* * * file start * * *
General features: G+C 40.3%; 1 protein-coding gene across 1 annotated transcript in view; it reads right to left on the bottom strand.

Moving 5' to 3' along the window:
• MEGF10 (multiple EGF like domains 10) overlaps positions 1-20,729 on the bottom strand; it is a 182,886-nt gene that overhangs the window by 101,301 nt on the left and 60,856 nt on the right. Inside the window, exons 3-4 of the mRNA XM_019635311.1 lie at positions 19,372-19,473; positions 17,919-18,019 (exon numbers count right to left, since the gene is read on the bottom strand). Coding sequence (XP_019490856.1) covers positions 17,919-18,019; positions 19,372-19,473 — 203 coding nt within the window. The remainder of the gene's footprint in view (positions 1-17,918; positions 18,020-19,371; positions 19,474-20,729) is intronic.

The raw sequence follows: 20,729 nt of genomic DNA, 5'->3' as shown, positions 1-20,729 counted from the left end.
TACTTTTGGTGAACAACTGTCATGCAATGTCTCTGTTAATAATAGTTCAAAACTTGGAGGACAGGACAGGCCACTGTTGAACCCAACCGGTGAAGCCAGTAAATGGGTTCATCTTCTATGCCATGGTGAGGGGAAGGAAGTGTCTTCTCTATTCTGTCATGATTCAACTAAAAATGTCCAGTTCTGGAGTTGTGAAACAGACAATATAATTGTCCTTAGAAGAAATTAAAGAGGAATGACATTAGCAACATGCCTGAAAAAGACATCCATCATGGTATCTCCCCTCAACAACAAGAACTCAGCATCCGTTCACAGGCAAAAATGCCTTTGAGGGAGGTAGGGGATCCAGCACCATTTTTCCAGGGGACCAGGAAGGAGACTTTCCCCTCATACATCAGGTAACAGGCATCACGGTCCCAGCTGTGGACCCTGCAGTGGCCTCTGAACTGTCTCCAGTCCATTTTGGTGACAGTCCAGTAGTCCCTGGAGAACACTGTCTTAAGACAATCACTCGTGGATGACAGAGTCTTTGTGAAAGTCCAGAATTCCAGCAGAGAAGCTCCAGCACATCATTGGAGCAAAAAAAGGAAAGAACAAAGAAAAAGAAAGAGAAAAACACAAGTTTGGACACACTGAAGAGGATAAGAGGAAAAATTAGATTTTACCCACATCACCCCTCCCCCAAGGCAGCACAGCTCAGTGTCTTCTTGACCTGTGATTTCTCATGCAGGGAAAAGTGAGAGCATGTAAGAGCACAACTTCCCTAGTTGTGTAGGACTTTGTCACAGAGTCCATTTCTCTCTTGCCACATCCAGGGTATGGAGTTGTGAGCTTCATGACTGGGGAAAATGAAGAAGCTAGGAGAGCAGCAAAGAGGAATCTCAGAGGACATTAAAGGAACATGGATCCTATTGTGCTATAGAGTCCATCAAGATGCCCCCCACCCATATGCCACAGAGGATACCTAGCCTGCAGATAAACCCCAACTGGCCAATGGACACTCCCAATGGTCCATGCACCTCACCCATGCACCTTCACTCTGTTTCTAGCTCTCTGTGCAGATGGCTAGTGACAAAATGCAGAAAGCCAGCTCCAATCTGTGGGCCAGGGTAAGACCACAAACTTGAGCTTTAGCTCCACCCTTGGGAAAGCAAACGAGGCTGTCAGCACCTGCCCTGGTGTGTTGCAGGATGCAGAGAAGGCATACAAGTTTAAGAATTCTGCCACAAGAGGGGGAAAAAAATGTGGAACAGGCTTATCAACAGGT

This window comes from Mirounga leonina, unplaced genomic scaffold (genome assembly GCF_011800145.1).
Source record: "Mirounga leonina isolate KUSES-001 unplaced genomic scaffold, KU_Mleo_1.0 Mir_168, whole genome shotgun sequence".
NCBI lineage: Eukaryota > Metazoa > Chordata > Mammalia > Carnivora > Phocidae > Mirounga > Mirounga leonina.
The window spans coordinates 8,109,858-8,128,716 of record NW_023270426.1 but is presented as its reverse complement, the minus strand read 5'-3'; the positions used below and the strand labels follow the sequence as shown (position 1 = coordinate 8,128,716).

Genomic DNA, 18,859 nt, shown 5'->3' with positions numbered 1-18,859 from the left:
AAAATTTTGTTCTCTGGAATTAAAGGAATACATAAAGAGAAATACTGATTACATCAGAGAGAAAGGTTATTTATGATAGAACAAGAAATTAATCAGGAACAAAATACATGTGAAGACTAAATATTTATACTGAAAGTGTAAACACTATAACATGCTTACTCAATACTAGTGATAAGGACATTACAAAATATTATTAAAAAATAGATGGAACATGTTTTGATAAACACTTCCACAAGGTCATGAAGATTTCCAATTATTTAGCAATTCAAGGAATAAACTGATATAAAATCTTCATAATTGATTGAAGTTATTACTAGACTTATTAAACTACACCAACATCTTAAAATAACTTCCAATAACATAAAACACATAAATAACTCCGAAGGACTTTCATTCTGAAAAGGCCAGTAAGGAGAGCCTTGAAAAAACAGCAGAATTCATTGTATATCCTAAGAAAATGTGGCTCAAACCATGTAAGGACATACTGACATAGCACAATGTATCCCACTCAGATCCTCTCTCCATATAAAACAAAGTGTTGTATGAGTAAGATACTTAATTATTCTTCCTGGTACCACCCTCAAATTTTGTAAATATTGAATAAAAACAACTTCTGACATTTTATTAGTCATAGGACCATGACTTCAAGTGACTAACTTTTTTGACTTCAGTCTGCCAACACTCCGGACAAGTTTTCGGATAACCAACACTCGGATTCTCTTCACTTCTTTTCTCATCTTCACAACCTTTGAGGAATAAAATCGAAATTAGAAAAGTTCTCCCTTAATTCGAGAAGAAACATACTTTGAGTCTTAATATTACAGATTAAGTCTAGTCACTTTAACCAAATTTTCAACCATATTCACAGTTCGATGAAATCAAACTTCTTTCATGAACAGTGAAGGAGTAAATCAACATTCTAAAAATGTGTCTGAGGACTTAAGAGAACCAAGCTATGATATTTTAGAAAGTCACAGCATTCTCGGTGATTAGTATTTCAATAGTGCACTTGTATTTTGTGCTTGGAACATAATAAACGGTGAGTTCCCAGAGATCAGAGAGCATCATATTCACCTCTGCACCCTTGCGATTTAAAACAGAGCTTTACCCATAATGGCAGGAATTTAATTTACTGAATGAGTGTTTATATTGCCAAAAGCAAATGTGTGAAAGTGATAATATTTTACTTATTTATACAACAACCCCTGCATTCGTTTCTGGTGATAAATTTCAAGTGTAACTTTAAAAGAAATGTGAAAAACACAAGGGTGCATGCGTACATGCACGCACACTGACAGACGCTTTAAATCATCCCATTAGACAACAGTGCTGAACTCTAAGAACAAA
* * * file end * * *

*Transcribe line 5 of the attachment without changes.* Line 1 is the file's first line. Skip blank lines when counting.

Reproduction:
TACTTTTGGTGAACAACTGTCATGCAATGTCTCTGTTAATAATAGTTCAAAACTTGGAGGACAGGACAGGCCACTGTTGAACCCAACCGGTGAAGCCAGTAAATGGGTTCATCTTCTATGCCATGGTGAGGGGAAGGAAGTGTCTTCTCTATTCTGTCATGATTCAACTAAAAATGTCCAGTTCTGGAGTTGTGAAACAGACAATATAATTGTCCTTAGAAGAAATTAAAGAGGAATGACATTAGCAACATGCCTGAAAAAGACATCCATCATGGTATCTCCCCTCAACAACAAGAACTCAGCATCCGTTCACAGGCAAAAATGCCTTTGAGGGAGGTAGGGGATCCAGCACCATTTTTCCAGGGGACCAGGAAGGAGACTTTCCCCTCATACATCAGGTAACAGGCATCACGGTCCCAGCTGTGGACCCTGCAGTGGCCTCTGAACTGTCTCCAGTCCATTTTGGTGACAGTCCAGTAGTCCCTGGAGAACACTGTCTTAAGACAATCACTCGTGGATGACAGAGTCTTTGTGAAAGTCCAGAATTCCAGCAGAGAAGCTCCAGCACATCATTGGAGCAAAAAAAGGAAAGAACAAAGAAAAAGAAAGAGAAAAACACAAGTTTGGACACACTGAAGAGGATAAGAGGAAAAATTAGATTTTACCCACATCACCCCTCCCCCAAGGCAGCACAGCTCAGTGTCTTCTTGACCTGTGATTTCTCATGCAGGGAAAAGTGAGAGCATGTAAGAGCACAACTTCCCTAGTTGTGTAGGACTTTGTCACAGAGTCCATTTCTCTCTTGCCACATCCAGGGTATGGAGTTGTGAGCTTCATGACTGGGGAAAATGAAGAAGCTAGGAGAGCAGCAAAGAGGAATCTCAGAGGACATTAAAGGAACATGGATCCTATTGTGCTATAGAGTCCATCAAGATGCCCCCCACCCATATGCCACAGAGGATACCTAGCCTGCAGATAAACCCCAACTGGCCAATGGACACTCCCAATGGTCCATGCACCTCACCCATGCACCTTCACTCTGTTTCTAGCTCTCTGTGCAGATGGCTAGTGACAAAATGCAGAAAGCCAGCTCCAATCTGTGGGCCAGGGTAAGACCACAAACTTGAGCTTTAGCTCCACCCTTGGGAAAGCAAACGAGGCTGTCAGCACCTGCCCTGGTGTGTTGCAGGATGCAGAGAAGGCATACAAGTTTAAGAATTCTGCCACAAGAGGGGGAAAAAAATGTGGAACAGGCTTATCAACAGGT